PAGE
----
The Bird’s Opening is a unique opening that starts with the development of a flank pawn (1. f4). That’s why it’s called a flank opening.
White’s idea is to control the center, but not in the usual conventional way (with the e or d-pawn); rather, they use an outside flank pawn.
The f4 move is double-edged, this is because White’s kingside is weakened, however, with correct play, it shouldn’t pose White too many problems.
The opening was named after the English master, Henry Edward Bird who was known for playing unconventional openings.
Black has two main responses to the Bird’s: 1…d5, the Dutch variation, or the rare 1…e5, the From’s Gambit.
White can also transpose into the King’s Gambit by going through a variation of the Bird’s opening.
We will now go through the main variations of this opening.
Dutch Variation 1…d5
1. f4 d5
If Black responds with 1…d5, the position resembles that of a reversed version of the Dutch Defense.
In the Dutch, White usually develops their d-pawn while Black develops their f-pawn. However, in this variation of the Bird’s opening, it is the other way around.
There are two popular ways the Dutch variation can be played, the g3 variation with the fianchettoed bishop or the e3 variation. We will go over both of them.
Dutch with g3
After Black enters the Dutch variation with 1…d5, White continues with 2. Nf3, solidifying their hold on the e5 and g5 square.
Black then plays 2…g6, preparing to fianchetto their bishop and compete with White for the control of the dark squares in the center.
White will continue with 3. g3 and prepare their light-squared bishop to come to g2 from where it would fight for the light-squared diagonal.
Black now fianchettoes their bishop with 3…Bg7 and White does the same with 4. Bg2. Black prepares to castle kingside by developing their knight with 4…Nf6 and both sides castle with 5. 0-0 0-0.
From the position above, we can see that the game will be a positional one where both sides will look to develop their pieces to optimal squares, aim to control space in the center, and fight for an advantage.
Dutch with e3
Another way White can play the Dutch variation is to play 2. e3, this prepares for a structure resembling a reversed Stonewall Dutch.
Black continues with 2…g6 and White plays 3. Nf3. Black then fianchettoes their bishop to g7 and White strengthens their hold on the e5 square with 4. d4.
The structure of White’s pawns is very identical to how Black would set up the Stonewall variation in the Dutch Defense.
Black will continue with 4…Nf6, castle, and attack the center with …c5.
Meanwhile, White will develop the light-squared bishop to d3 to cover up for the light-squared weakness around White’s camp, and castle.
When Black eventually pushes …c5, White plays c3 and keeps everything solid.
1. f4 e5
The From’s Gambit is an aggressive reply Black uses to tackle the Bird’s opening.
After 1…e5, White can choose to transpose into the King’s Gambit with 2. e4. White moves to the King’s Gambit to sway the tempo of the game in their favor. By playing 2. e4, the game enters the King’s Gambit and White goes back into the driver’s seat.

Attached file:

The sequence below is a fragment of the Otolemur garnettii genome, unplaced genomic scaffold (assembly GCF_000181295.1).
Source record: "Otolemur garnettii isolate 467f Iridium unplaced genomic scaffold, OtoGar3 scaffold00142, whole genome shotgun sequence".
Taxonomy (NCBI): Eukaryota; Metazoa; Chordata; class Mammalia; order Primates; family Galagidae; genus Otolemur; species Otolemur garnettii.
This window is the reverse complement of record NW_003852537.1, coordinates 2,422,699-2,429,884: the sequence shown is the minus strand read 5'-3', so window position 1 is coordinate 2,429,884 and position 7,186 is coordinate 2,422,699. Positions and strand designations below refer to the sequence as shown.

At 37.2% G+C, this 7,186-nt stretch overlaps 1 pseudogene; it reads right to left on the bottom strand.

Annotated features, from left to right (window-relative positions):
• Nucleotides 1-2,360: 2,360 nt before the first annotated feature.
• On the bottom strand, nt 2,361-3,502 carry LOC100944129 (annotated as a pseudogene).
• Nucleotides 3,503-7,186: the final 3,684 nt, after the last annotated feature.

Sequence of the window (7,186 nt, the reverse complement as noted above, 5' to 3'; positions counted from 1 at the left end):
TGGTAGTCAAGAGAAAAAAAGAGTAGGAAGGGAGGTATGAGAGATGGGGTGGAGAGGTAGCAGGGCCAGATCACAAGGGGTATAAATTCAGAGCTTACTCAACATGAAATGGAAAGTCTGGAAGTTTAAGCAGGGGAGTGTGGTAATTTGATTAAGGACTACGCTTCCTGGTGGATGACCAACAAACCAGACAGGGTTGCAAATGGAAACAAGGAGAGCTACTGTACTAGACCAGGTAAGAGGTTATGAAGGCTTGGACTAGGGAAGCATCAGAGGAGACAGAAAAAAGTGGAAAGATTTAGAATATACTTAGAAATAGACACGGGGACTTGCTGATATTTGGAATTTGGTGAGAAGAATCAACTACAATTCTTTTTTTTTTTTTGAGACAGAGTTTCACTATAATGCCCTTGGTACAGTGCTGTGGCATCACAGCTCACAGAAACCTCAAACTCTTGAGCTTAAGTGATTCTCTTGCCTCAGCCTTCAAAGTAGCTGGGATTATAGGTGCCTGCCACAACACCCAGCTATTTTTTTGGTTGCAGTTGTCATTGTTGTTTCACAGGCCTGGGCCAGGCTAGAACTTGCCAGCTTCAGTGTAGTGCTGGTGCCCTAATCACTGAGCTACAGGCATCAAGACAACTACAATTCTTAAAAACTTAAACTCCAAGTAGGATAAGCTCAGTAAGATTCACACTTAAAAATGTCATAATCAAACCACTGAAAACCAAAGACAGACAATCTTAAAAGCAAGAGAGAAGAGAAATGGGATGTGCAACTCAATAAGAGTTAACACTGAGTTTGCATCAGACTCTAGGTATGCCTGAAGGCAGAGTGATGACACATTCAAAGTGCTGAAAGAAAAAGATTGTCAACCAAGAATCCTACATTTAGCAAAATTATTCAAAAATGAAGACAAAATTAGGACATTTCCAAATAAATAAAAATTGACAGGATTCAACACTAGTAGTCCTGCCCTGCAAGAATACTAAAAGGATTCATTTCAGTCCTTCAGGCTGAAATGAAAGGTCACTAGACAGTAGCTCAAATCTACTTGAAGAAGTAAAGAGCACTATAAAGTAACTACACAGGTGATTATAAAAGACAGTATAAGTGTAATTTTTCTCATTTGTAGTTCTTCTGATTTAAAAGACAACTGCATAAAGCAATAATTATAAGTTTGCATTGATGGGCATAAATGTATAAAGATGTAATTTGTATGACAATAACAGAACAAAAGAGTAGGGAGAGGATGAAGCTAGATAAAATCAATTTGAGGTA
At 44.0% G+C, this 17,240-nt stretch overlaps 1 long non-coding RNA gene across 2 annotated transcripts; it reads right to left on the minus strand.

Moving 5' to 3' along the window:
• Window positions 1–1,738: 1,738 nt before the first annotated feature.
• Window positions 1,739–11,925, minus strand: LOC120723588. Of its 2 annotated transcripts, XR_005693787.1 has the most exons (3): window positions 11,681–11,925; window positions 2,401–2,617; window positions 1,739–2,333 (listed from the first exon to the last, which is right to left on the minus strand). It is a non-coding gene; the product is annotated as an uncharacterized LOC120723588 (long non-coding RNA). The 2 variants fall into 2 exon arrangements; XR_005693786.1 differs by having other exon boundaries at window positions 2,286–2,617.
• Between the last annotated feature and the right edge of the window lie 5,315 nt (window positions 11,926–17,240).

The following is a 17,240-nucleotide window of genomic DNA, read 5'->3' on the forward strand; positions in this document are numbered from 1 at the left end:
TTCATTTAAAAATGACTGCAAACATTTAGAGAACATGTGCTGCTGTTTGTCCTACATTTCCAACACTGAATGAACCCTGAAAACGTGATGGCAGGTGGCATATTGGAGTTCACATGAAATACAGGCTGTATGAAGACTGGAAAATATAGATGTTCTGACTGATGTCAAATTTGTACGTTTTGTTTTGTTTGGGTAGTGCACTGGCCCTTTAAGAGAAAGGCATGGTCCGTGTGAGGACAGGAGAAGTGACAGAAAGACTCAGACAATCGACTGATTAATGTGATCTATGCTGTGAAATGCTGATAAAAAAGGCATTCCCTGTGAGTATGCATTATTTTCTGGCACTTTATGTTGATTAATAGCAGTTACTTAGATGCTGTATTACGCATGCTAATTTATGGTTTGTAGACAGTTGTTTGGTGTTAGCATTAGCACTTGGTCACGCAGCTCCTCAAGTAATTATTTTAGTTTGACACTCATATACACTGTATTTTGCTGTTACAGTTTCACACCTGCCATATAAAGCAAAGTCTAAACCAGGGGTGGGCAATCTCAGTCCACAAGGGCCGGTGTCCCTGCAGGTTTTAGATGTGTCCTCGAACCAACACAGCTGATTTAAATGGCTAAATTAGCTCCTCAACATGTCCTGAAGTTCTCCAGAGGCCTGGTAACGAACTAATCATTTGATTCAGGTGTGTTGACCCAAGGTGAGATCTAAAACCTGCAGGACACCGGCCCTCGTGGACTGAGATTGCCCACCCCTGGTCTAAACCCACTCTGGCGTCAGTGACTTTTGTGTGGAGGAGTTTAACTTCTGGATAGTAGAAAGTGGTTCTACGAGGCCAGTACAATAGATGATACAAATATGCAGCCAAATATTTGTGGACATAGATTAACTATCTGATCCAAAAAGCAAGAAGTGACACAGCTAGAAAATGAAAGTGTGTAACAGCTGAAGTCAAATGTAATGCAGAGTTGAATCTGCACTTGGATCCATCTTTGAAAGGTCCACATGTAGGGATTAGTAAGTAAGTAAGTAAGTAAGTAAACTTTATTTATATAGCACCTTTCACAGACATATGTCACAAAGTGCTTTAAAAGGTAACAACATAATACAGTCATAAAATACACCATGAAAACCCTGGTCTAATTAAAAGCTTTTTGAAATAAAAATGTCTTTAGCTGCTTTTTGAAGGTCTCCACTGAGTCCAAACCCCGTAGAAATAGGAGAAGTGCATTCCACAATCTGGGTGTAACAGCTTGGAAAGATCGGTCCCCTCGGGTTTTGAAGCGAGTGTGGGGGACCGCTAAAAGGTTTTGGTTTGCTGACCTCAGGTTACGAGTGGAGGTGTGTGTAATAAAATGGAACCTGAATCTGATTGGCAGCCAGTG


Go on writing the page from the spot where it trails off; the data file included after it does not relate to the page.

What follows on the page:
However, if White chooses to continue in the spirit of the From’s Gambit, they will play 2. fxe5 and accept the gambit. Black now continues with 2…d6.
White has won a pawn, however they have to be very careful as they can easily lose the game if they fall for Black’s tricks.
An example of a trap that can occur in the From’s Gambit is if after 2…d6 the move sequence continues with 3. exd6 Bxd6 4. Nc3?? Qh4+ 5. g3 Qxg3 6. hxg3 Bxg3#.
From this sequence, we can see that if White is not careful, and they play 4. Nc3 instead of the better move that is 4. Nf3, they will lose the game in spectacular fashion after 4…Qh4+.
If …Qh4+ lands, there is no saving grace for White, ….g3 is the only remedy, and after …Qxg3 and hxg3, Bxg3# is checkmate.
A way for White to avoid the dangers of the From’s Gambit is to decline the offer of the d6 pawn (2…d6) with 3. Nf3.
The game then continues with Black capturing on e5 with 3…dxe5, White plays 4. e4 and the game continues with neither side having a clear advantage.
White, however, needs to protect their king as the absence of the f-pawn makes them vulnerable. However, if they can weather the storm and castle, the f-file can become a means for White to attack Black’s kingside using their rook.
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Henry Bird v Emmanuel Lasker, B.C.A National (1892)
A lot of players are skeptical about trying out the Bird’s opening. But what if we told you that this opening was used to defeat a soon-to-be World Champion?
Yes, you heard right. In 1892 when Henry Bird faced Emmanuel Lasker, he showed the world just how strong the opening can be as he won an excellent game against Lasker.
Oleg Romanishin v Garry Kasparov, Leningrad (1975)
The Bird’s opening had been used in the past to defeat a soon-to-be world champion, however, when Oleg Romanishin tried it against Garry Kasparov, another soon-to-be champion in 1975, Kasparov was having none of it and successfully neutralized and crushed the Bird’s opening.
Savielly Tartakower v Richard Reti, Vienna (1914)
This game between Savielly Tartakower and Richard Reti is a very instructive one on how to play the Bird’s Opening. Enjoy!